In recent years, a huge amount of investment has gone into snow making facilities in many resorts across Switzerland, an investment that paid off during the early part of the 2015/16 season. After the snow failed to fall, resorts such as Arosa and Verbier were able to operate virtually as normal thanks to huge quantities of man-made snow. After a long absence, the snow eventually returned, falling heaviest during the middle part of January, and setting up a plethora of powder days for riders. This continued throughout much of the second half of the season, with excellent riding conditions available across many regions right up until Easter.
Of other ski regions, West Coast USA, Canada, Scotland and, to an extent, Scandinavia, all had good seasons. Eastern Europe was particularly poor, and amongst most other European ski areas only high resorts such as Chamonix fared well.
We moved over to the USA towards the end of summer and plan to return to Europe early next year. Although my focus is usually on winter sports in Switzerland, I have skied extensively in Europe – Italy, Austria, Germany, Liechtenstein, Bulgaria, France, Andorra and Scotland (where I have skied every resort). I have also skied all of the most well known European resorts, with the exception of Cortina. However my skiing in the Western Hemisphere is limited to a few outings on the East Coast when I lived in greater New York. Work and family demanded all of my attention, and I never got to make it to the Rockies.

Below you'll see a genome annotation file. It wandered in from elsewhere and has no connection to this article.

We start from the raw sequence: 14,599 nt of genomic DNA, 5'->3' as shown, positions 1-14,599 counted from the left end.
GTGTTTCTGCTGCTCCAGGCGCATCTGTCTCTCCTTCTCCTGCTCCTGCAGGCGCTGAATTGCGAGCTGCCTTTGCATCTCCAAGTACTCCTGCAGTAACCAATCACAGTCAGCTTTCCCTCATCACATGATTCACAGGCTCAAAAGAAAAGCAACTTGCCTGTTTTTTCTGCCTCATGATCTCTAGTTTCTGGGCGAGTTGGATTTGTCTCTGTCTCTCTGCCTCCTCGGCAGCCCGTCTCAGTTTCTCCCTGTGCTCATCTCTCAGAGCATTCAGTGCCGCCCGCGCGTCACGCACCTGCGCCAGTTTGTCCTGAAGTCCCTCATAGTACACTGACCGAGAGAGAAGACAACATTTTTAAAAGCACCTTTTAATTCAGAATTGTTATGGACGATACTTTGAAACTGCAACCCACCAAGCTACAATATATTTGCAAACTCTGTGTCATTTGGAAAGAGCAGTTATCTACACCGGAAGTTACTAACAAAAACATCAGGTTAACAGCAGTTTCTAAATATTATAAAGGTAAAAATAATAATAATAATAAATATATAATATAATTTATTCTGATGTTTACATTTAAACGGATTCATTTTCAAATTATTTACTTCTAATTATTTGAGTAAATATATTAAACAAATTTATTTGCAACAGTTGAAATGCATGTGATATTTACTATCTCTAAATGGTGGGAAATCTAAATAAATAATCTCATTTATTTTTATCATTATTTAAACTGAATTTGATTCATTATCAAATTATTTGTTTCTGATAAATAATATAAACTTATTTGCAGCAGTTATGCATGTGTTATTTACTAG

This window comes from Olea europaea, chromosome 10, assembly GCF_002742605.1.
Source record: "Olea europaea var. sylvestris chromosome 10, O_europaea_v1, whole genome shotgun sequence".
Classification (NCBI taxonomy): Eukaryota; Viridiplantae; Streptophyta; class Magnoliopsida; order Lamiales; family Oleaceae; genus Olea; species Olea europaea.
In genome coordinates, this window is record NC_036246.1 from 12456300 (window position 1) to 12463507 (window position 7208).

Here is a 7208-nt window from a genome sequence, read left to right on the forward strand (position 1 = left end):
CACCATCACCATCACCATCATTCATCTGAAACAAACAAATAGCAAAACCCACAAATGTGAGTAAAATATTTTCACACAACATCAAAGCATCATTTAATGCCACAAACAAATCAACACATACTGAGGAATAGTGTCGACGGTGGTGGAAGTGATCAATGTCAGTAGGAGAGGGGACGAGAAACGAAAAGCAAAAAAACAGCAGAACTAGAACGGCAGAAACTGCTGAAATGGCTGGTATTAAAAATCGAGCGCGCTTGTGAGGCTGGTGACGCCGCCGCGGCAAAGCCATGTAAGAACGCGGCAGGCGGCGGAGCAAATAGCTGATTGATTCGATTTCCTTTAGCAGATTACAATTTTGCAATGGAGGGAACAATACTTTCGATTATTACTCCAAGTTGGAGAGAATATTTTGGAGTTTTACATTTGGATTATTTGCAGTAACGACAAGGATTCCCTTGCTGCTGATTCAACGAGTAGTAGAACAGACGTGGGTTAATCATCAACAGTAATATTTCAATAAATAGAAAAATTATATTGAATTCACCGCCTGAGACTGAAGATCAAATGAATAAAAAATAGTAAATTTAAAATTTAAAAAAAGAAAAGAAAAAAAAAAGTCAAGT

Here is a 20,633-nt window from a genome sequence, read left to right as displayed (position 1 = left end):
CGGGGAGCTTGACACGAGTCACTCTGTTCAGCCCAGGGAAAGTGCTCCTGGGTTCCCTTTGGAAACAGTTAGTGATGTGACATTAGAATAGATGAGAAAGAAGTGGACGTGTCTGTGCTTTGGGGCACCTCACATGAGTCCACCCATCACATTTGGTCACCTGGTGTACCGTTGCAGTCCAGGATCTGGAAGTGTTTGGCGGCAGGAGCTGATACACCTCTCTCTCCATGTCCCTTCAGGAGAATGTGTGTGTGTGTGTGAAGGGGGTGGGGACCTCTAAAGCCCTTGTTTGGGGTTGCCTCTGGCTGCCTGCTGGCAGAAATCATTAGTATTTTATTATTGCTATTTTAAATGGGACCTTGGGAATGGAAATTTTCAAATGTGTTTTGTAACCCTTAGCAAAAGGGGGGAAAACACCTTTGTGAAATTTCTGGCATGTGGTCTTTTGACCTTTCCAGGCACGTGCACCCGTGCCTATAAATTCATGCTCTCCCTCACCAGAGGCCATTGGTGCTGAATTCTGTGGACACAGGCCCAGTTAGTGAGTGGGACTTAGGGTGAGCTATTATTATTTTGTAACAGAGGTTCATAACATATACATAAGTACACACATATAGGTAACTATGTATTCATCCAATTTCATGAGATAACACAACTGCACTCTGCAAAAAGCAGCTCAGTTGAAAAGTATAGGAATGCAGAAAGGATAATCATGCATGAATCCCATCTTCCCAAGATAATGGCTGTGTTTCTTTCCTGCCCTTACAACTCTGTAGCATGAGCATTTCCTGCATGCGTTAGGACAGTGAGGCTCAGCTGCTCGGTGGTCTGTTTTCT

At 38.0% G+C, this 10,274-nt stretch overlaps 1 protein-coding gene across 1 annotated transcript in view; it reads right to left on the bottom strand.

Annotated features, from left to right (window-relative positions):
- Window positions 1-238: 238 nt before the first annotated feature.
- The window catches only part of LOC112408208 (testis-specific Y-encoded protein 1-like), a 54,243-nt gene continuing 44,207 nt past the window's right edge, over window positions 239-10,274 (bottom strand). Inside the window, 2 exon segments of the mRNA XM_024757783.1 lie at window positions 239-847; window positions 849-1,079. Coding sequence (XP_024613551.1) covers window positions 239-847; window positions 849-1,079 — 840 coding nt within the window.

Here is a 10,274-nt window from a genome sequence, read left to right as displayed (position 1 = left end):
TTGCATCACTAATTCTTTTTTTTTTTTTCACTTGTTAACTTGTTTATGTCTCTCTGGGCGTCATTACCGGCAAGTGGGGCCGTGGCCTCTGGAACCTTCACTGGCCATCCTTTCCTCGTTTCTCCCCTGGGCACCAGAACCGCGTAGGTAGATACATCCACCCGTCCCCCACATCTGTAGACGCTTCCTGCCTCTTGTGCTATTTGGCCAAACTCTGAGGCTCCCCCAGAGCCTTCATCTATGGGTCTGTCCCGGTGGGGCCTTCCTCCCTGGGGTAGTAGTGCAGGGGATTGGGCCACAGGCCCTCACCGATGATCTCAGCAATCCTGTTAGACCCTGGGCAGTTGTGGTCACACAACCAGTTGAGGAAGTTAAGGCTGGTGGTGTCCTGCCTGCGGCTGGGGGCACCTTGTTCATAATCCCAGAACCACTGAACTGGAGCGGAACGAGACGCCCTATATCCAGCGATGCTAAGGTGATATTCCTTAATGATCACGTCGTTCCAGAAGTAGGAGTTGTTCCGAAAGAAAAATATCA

The main reason we are in the USA is to enable my wife to support her parents through a house move and a few other domestic issues. That has given me an opportunity to see more of the USA, which I have documented at a microsite called Looking for America – it’s a sort of a blog, but I’m still updating it. It has also enabled me to do a quick road trip to take in a few West Coast Ski Resorts.
I drove off from Texas in a FWD Buick with all-weather tyres. I was lucky with the weather, but if I was to do the trip again I would definitely want winter tyres. I saw at least a dozen cars stranded or which had spun off the road, and on one pass I barely got over even in first gear.
The resorts I visited were Taos in New Mexico, Vail in Colorado, Jackson Hole in Wyoming, Snowbird in Utah and Mammoth in California. My choice was in part dictated by a desire to see as much variety of terrain as I could and, in Vail, experience what is generally reckoned to be the one US resort which competes with the best in Europe. Taos, Snowbird and Jackson Hole are also regarded as having the steepest slopes in North America.
I plan to update this blog with details on all the resorts I visited, but as a teaser let me say that I was thoroughly impressed with my experiences but do have a couple of reservations. More of that in ensuing posts…
Although I am a huge fan of skiing in Switzerland, I actually learnt to ski in Scotland, on the Cairngorm. And, although I have managed to visit every significant Swiss ski resort, I can claim to have skied ALL of the Scottish resorts. Well, all five of them – Switzerland has over two hundred.
The shortcomings of Scottish skiing are several. The weather is unpredictable, the verticals are relatively small and the public transport access is poor. However, I have had some fabulous days skiing in Scotland. Cairngorm is the best known, Nevis (with a top station around 1200m) is the highest and Glenshee the most extensive; all three, on a good day, are glorious resorts to ski and well worth the visit – as good as some of my favourite medium-sized Alpine resorts. Glencoe and the Lecht are more limited, but the Lecht is convenient for where my family live and is good to get a few turns in.